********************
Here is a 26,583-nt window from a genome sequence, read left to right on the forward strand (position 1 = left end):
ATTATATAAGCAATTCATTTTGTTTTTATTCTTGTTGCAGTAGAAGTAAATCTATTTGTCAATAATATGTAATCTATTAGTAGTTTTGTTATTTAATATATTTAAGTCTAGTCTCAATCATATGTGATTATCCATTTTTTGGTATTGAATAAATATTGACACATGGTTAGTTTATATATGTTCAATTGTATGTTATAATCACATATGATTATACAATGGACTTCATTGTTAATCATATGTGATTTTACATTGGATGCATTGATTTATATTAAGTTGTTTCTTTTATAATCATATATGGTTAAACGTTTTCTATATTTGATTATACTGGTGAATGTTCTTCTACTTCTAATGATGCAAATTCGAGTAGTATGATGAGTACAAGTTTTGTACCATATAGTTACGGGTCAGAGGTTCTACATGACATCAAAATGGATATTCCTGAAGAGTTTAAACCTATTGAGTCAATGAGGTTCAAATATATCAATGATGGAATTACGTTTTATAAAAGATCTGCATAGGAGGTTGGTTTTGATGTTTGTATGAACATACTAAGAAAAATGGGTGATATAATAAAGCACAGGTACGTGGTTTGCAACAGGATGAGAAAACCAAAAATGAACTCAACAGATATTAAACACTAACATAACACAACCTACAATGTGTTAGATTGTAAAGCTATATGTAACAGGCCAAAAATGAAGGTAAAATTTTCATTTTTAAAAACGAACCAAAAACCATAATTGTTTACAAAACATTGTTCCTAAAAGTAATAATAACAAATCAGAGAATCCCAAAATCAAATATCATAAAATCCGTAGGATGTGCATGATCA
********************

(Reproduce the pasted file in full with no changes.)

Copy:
Here is a 26,583-nt window from a genome sequence, read left to right on the forward strand (position 1 = left end):
ATTATATAAGCAATTCATTTTGTTTTTATTCTTGTTGCAGTAGAAGTAAATCTATTTGTCAATAATATGTAATCTATTAGTAGTTTTGTTATTTAATATATTTAAGTCTAGTCTCAATCATATGTGATTATCCATTTTTTGGTATTGAATAAATATTGACACATGGTTAGTTTATATATGTTCAATTGTATGTTATAATCACATATGATTATACAATGGACTTCATTGTTAATCATATGTGATTTTACATTGGATGCATTGATTTATATTAAGTTGTTTCTTTTATAATCATATATGGTTAAACGTTTTCTATATTTGATTATACTGGTGAATGTTCTTCTACTTCTAATGATGCAAATTCGAGTAGTATGATGAGTACAAGTTTTGTACCATATAGTTACGGGTCAGAGGTTCTACATGACATCAAAATGGATATTCCTGAAGAGTTTAAACCTATTGAGTCAATGAGGTTCAAATATATCAATGATGGAATTACGTTTTATAAAAGATCTGCATAGGAGGTTGGTTTTGATGTTTGTATGAACATACTAAGAAAAATGGGTGATATAATAAAGCACAGGTACGTGGTTTGCAACAGGATGAGAAAACCAAAAATGAACTCAACAGATATTAAACACTAACATAACACAACCTACAATGTGTTAGATTGTAAAGCTATATGTAACAGGCCAAAAATGAAGGTAAAATTTTCATTTTTAAAAACGAACCAAAAACCATAATTGTTTACAAAACATTGTTCCTAAAAGTAATAATAACAAATCAGAGAATCCCAAAATCAAATATCATAAAATCCGTAGGATGTGCATGATCA